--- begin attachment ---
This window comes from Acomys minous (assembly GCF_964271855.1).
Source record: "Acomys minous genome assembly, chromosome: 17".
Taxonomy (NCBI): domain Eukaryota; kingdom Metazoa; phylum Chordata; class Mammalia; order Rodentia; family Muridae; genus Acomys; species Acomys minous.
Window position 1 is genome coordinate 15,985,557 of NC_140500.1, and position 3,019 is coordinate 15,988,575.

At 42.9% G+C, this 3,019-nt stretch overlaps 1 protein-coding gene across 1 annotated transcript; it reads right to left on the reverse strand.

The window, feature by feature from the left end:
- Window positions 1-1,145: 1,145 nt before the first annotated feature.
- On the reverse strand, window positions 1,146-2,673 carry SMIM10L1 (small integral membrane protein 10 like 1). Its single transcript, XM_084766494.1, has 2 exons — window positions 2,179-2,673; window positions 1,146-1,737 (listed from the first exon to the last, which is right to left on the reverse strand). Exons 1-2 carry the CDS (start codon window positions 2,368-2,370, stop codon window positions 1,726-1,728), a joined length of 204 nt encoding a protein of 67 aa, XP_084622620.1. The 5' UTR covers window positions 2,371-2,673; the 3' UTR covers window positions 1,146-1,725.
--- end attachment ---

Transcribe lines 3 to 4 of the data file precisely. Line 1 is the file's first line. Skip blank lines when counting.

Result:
Taxonomy (NCBI): domain Eukaryota; kingdom Metazoa; phylum Chordata; class Mammalia; order Rodentia; family Muridae; genus Acomys; species Acomys minous.
Window position 1 is genome coordinate 15,985,557 of NC_140500.1, and position 3,019 is coordinate 15,988,575.